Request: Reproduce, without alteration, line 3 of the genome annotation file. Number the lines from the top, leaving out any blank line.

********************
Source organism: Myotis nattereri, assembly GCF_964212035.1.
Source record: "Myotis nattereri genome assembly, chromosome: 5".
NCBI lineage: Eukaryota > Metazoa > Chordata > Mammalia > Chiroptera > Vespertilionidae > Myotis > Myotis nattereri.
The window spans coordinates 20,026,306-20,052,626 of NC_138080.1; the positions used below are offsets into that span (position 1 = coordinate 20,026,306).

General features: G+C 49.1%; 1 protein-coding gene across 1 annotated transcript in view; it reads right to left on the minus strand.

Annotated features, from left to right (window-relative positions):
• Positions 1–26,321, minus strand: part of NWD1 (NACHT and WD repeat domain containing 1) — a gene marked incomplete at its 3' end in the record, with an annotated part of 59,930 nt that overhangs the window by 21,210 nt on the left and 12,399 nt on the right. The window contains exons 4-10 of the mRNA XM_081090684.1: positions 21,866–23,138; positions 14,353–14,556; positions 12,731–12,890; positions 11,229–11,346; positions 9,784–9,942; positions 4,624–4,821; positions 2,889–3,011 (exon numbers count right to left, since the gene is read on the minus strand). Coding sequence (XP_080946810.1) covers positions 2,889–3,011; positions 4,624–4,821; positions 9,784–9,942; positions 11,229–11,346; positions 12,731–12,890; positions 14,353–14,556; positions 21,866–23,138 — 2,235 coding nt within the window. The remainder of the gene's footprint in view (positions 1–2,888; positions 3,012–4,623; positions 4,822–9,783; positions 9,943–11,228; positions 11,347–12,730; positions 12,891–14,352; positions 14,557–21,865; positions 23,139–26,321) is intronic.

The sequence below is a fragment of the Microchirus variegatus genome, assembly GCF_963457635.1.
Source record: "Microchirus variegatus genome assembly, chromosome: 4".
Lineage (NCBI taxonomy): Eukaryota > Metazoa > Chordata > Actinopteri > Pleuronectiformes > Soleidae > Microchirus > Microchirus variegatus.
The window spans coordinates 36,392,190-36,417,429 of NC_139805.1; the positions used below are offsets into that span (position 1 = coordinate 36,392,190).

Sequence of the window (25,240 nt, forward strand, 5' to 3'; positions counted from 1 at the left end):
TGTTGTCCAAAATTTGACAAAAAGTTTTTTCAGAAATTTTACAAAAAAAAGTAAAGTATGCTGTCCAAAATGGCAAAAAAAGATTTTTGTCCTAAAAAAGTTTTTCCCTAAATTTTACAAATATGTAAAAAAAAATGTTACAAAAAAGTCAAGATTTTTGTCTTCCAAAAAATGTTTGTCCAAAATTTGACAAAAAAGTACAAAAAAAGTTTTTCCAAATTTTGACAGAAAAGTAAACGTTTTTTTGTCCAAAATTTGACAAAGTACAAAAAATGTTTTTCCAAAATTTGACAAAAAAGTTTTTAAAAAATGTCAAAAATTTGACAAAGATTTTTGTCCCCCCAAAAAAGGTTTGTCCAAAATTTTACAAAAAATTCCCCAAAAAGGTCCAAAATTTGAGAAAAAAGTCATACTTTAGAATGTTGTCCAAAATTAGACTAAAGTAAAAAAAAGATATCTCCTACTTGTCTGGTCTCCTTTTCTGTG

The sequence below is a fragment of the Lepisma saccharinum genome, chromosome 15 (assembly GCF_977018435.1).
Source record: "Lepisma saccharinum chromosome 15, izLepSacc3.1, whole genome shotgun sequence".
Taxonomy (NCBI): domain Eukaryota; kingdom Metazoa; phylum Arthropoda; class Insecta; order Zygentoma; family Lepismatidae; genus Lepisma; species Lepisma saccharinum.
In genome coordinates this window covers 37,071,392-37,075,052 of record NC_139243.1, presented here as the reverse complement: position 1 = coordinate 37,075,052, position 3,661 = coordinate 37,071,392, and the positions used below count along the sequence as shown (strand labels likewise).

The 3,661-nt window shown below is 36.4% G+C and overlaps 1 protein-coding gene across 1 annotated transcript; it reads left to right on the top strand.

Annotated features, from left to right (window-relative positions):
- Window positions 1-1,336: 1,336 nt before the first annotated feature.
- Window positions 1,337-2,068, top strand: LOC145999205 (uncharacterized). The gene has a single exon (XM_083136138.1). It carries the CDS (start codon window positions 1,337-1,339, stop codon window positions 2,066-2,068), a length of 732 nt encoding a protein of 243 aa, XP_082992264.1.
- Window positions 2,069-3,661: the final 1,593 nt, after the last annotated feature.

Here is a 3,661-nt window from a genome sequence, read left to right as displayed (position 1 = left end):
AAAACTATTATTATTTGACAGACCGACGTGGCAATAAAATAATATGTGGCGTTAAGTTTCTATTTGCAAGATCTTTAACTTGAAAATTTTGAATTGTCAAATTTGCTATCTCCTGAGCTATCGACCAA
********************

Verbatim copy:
NCBI lineage: Eukaryota > Metazoa > Chordata > Mammalia > Chiroptera > Vespertilionidae > Myotis > Myotis nattereri.